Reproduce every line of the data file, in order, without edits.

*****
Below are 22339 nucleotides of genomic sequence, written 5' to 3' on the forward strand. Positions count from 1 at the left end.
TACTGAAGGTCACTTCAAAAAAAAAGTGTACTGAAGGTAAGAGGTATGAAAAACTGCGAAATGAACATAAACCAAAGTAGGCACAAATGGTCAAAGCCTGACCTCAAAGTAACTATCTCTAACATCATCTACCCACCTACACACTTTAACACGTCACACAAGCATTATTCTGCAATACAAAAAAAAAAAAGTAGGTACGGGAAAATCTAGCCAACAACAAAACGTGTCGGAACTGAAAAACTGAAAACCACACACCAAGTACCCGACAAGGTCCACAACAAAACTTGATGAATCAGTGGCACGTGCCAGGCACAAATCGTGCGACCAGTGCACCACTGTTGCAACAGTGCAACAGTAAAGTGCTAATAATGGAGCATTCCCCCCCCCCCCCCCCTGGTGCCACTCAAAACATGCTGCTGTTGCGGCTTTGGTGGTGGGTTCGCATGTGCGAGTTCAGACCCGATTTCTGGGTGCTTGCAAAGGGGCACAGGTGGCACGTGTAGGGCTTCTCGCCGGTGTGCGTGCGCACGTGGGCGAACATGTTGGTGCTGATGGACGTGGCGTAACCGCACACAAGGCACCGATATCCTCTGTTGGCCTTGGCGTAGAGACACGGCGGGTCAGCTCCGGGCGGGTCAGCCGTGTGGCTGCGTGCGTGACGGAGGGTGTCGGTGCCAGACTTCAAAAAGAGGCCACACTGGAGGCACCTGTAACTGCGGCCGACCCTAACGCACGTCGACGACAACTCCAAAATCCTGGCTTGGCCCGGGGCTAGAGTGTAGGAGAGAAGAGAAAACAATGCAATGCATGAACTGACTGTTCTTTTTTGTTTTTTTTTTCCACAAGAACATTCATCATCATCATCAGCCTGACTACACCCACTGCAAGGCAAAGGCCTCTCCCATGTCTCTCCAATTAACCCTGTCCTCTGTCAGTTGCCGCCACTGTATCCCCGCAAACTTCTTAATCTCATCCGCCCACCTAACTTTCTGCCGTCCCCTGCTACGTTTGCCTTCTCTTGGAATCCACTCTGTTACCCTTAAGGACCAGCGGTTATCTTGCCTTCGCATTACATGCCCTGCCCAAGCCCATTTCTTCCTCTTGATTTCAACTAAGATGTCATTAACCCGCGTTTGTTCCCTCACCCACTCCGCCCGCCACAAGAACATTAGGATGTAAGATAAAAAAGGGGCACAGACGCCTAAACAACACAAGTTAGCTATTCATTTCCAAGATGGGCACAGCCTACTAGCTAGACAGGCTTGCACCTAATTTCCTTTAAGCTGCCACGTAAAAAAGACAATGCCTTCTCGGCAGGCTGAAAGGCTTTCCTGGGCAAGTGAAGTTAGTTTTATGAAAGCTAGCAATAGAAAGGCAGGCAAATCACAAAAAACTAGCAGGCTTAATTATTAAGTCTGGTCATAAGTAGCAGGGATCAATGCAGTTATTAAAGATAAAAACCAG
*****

Below are 22339 nucleotides of genomic sequence, written 5' to 3' on the forward strand. Positions count from 1 at the left end.
TACTGAAGGTCACTTCAAAAAAAAAGTGTACTGAAGGTAAGAGGTATGAAAAACTGCGAAATGAACATAAACCAAAGTAGGCACAAATGGTCAAAGCCTGACCTCAAAGTAACTATCTCTAACATCATCTACCCACCTACACACTTTAACACGTCACACAAGCATTATTCTGCAATACAAAAAAAAAAAAGTAGGTACGGGAAAATCTAGCCAACAACAAAACGTGTCGGAACTGAAAAACTGAAAACCACACACCAAGTACCCGACAAGGTCCACAACAAAACTTGATGAATCAGTGGCACGTGCCAGGCACAAATCGTGCGACCAGTGCACCACTGTTGCAACAGTGCAACAGTAAAGTGCTAATAATGGAGCATTCCCCCCCCCCCCCCCCTGGTGCCACTCAAAACATGCTGCTGTTGCGGCTTTGGTGGTGGGTTCGCATGTGCGAGTTCAGACCCGATTTCTGGGTGCTTGCAAAGGGGCACAGGTGGCACGTGTAGGGCTTCTCGCCGGTGTGCGTGCGCACGTGGGCGAACATGTTGGTGCTGATGGACGTGGCGTAACCGCACACAAGGCACCGATATCCTCTGTTGGCCTTGGCGTAGAGACACGGCGGGTCAGCTCCGGGCGGGTCAGCCGTGTGGCTGCGTGCGTGACGGAGGGTGTCGGTGCCAGACTTCAAAAAGAGGCCACACTGGAGGCACCTGTAACTGCGGCCGACCCTAACGCACGTCGACGACAACTCCAAAATCCTGGCTTGGCCCGGGGCTAGAGTGTAGGAGAGAAGAGAAAACAATGCAATGCATGAACTGACTGTTCTTTTTTGTTTTTTTTTTCCACAAGAACATTCATCATCATCATCAGCCTGACTACACCCACTGCAAGGCAAAGGCCTCTCCCATGTCTCTCCAATTAACCCTGTCCTCTGTCAGTTGCCGCCACTGTATCCCCGCAAACTTCTTAATCTCATCCGCCCACCTAACTTTCTGCCGTCCCCTGCTACGTTTGCCTTCTCTTGGAATCCACTCTGTTACCCTTAAGGACCAGCGGTTATCTTGCCTTCGCATTACATGCCCTGCCCAAGCCCATTTCTTCCTCTTGATTTCAACTAAGATGTCATTAACCCGCGTTTGTTCCCTCACCCACTCCGCCCGCCACAAGAACATTAGGATGTAAGATAAAAAAGGGGCACAGACGCCTAAACAACACAAGTTAGCTATTCATTTCCAAGATGGGCACAGCCTACTAGCTAGACAGGCTTGCACCTAATTTCCTTTAAGCTGCCACGTAAAAAAGACAATGCCTTCTCGGCAGGCTGAAAGGCTTTCCTGGGCAAGTGAAGTTAGTTTTATGAAAGCTAGCAATAGAAAGGCAGGCAAATCACAAAAAACTAGCAGGCTTAATTATTAAGTCTGGTCATAAGTAGCAGGGATCAATGCAGTTATTAAAGATAAAAACCAG